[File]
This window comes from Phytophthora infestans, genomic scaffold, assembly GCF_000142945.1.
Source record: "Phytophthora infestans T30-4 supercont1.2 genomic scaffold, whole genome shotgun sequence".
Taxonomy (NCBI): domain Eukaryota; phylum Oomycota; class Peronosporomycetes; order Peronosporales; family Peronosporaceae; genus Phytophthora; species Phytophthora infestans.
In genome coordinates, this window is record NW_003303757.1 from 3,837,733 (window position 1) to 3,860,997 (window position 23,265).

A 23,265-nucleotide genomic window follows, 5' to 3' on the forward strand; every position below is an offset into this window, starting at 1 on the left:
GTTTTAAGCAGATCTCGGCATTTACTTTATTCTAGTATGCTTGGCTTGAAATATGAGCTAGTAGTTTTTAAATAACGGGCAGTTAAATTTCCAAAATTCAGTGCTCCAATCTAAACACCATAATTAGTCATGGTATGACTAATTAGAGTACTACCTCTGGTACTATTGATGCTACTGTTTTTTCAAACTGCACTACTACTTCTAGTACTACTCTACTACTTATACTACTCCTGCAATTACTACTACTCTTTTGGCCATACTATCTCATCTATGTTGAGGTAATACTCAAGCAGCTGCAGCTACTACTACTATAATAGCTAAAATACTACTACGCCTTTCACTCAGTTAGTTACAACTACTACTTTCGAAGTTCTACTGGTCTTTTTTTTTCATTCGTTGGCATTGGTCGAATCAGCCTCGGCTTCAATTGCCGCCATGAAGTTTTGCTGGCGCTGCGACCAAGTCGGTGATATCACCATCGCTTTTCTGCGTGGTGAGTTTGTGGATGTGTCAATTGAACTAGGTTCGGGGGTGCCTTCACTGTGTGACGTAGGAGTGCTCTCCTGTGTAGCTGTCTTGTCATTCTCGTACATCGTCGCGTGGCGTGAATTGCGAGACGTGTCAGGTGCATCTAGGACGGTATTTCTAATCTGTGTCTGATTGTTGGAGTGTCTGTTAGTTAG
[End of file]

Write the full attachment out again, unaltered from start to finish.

This window comes from Phytophthora infestans, genomic scaffold, assembly GCF_000142945.1.
Source record: "Phytophthora infestans T30-4 supercont1.2 genomic scaffold, whole genome shotgun sequence".
Taxonomy (NCBI): domain Eukaryota; phylum Oomycota; class Peronosporomycetes; order Peronosporales; family Peronosporaceae; genus Phytophthora; species Phytophthora infestans.
In genome coordinates, this window is record NW_003303757.1 from 3,837,733 (window position 1) to 3,860,997 (window position 23,265).

A 23,265-nucleotide genomic window follows, 5' to 3' on the forward strand; every position below is an offset into this window, starting at 1 on the left:
GTTTTAAGCAGATCTCGGCATTTACTTTATTCTAGTATGCTTGGCTTGAAATATGAGCTAGTAGTTTTTAAATAACGGGCAGTTAAATTTCCAAAATTCAGTGCTCCAATCTAAACACCATAATTAGTCATGGTATGACTAATTAGAGTACTACCTCTGGTACTATTGATGCTACTGTTTTTTCAAACTGCACTACTACTTCTAGTACTACTCTACTACTTATACTACTCCTGCAATTACTACTACTCTTTTGGCCATACTATCTCATCTATGTTGAGGTAATACTCAAGCAGCTGCAGCTACTACTACTATAATAGCTAAAATACTACTACGCCTTTCACTCAGTTAGTTACAACTACTACTTTCGAAGTTCTACTGGTCTTTTTTTTTCATTCGTTGGCATTGGTCGAATCAGCCTCGGCTTCAATTGCCGCCATGAAGTTTTGCTGGCGCTGCGACCAAGTCGGTGATATCACCATCGCTTTTCTGCGTGGTGAGTTTGTGGATGTGTCAATTGAACTAGGTTCGGGGGTGCCTTCACTGTGTGACGTAGGAGTGCTCTCCTGTGTAGCTGTCTTGTCATTCTCGTACATCGTCGCGTGGCGTGAATTGCGAGACGTGTCAGGTGCATCTAGGACGGTATTTCTAATCTGTGTCTGATTGTTGGAGTGTCTGTTAGTTAG